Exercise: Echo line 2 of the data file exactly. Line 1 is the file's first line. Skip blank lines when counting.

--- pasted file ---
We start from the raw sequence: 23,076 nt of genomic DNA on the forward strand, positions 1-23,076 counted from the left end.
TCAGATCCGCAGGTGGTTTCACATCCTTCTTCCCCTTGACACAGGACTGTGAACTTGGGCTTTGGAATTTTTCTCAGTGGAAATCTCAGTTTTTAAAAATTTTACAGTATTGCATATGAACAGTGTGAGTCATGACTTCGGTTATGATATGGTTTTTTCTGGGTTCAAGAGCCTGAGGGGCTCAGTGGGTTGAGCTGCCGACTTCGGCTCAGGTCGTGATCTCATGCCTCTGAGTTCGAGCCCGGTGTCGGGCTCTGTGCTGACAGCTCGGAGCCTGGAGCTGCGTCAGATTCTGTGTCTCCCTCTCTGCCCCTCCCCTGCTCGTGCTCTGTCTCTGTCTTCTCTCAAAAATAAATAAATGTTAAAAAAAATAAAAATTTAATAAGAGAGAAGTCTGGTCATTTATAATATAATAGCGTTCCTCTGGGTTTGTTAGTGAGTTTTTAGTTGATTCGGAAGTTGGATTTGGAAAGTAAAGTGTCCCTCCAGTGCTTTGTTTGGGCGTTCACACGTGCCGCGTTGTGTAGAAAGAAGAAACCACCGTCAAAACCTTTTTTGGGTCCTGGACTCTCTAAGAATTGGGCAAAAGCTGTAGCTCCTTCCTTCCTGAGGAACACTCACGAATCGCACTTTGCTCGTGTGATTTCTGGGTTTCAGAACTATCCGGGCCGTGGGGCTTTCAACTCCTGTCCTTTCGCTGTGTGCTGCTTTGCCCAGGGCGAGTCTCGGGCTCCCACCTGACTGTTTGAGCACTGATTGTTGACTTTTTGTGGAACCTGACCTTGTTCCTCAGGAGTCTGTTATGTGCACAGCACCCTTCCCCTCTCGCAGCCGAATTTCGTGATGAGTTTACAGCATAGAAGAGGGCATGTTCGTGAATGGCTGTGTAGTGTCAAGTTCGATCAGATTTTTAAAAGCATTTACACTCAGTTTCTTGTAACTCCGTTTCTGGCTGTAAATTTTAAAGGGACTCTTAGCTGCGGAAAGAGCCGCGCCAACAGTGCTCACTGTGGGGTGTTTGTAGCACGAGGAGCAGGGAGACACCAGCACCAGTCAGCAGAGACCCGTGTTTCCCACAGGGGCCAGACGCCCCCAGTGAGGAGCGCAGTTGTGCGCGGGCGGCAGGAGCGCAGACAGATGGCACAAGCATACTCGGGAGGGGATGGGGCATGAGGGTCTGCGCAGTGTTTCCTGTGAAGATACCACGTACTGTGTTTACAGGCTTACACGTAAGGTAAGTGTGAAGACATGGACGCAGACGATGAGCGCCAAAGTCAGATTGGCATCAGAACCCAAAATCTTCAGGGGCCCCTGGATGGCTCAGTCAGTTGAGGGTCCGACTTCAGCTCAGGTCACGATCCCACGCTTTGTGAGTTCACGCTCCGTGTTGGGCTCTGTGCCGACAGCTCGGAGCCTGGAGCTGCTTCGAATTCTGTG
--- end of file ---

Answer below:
TCAGATCCGCAGGTGGTTTCACATCCTTCTTCCCCTTGACACAGGACTGTGAACTTGGGCTTTGGAATTTTTCTCAGTGGAAATCTCAGTTTTTAAAAATTTTACAGTATTGCATATGAACAGTGTGAGTCATGACTTCGGTTATGATATGGTTTTTTCTGGGTTCAAGAGCCTGAGGGGCTCAGTGGGTTGAGCTGCCGACTTCGGCTCAGGTCGTGATCTCATGCCTCTGAGTTCGAGCCCGGTGTCGGGCTCTGTGCTGACAGCTCGGAGCCTGGAGCTGCGTCAGATTCTGTGTCTCCCTCTCTGCCCCTCCCCTGCTCGTGCTCTGTCTCTGTCTTCTCTCAAAAATAAATAAATGTTAAAAAAAATAAAAATTTAATAAGAGAGAAGTCTGGTCATTTATAATATAATAGCGTTCCTCTGGGTTTGTTAGTGAGTTTTTAGTTGATTCGGAAGTTGGATTTGGAAAGTAAAGTGTCCCTCCAGTGCTTTGTTTGGGCGTTCACACGTGCCGCGTTGTGTAGAAAGAAGAAACCACCGTCAAAACCTTTTTTGGGTCCTGGACTCTCTAAGAATTGGGCAAAAGCTGTAGCTCCTTCCTTCCTGAGGAACACTCACGAATCGCACTTTGCTCGTGTGATTTCTGGGTTTCAGAACTATCCGGGCCGTGGGGCTTTCAACTCCTGTCCTTTCGCTGTGTGCTGCTTTGCCCAGGGCGAGTCTCGGGCTCCCACCTGACTGTTTGAGCACTGATTGTTGACTTTTTGTGGAACCTGACCTTGTTCCTCAGGAGTCTGTTATGTGCACAGCACCCTTCCCCTCTCGCAGCCGAATTTCGTGATGAGTTTACAGCATAGAAGAGGGCATGTTCGTGAATGGCTGTGTAGTGTCAAGTTCGATCAGATTTTTAAAAGCATTTACACTCAGTTTCTTGTAACTCCGTTTCTGGCTGTAAATTTTAAAGGGACTCTTAGCTGCGGAAAGAGCCGCGCCAACAGTGCTCACTGTGGGGTGTTTGTAGCACGAGGAGCAGGGAGACACCAGCACCAGTCAGCAGAGACCCGTGTTTCCCACAGGGGCCAGACGCCCCCAGTGAGGAGCGCAGTTGTGCGCGGGCGGCAGGAGCGCAGACAGATGGCACAAGCATACTCGGGAGGGGATGGGGCATGAGGGTCTGCGCAGTGTTTCCTGTGAAGATACCACGTACTGTGTTTACAGGCTTACACGTAAGGTAAGTGTGAAGACATGGACGCAGACGATGAGCGCCAAAGTCAGATTGGCATCAGAACCCAAAATCTTCAGGGGCCCCTGGATGGCTCAGTCAGTTGAGGGTCCGACTTCAGCTCAGGTCACGATCCCACGCTTTGTGAGTTCACGCTCCGTGTTGGGCTCTGTGCCGACAGCTCGGAGCCTGGAGCTGCTTCGAATTCTGTG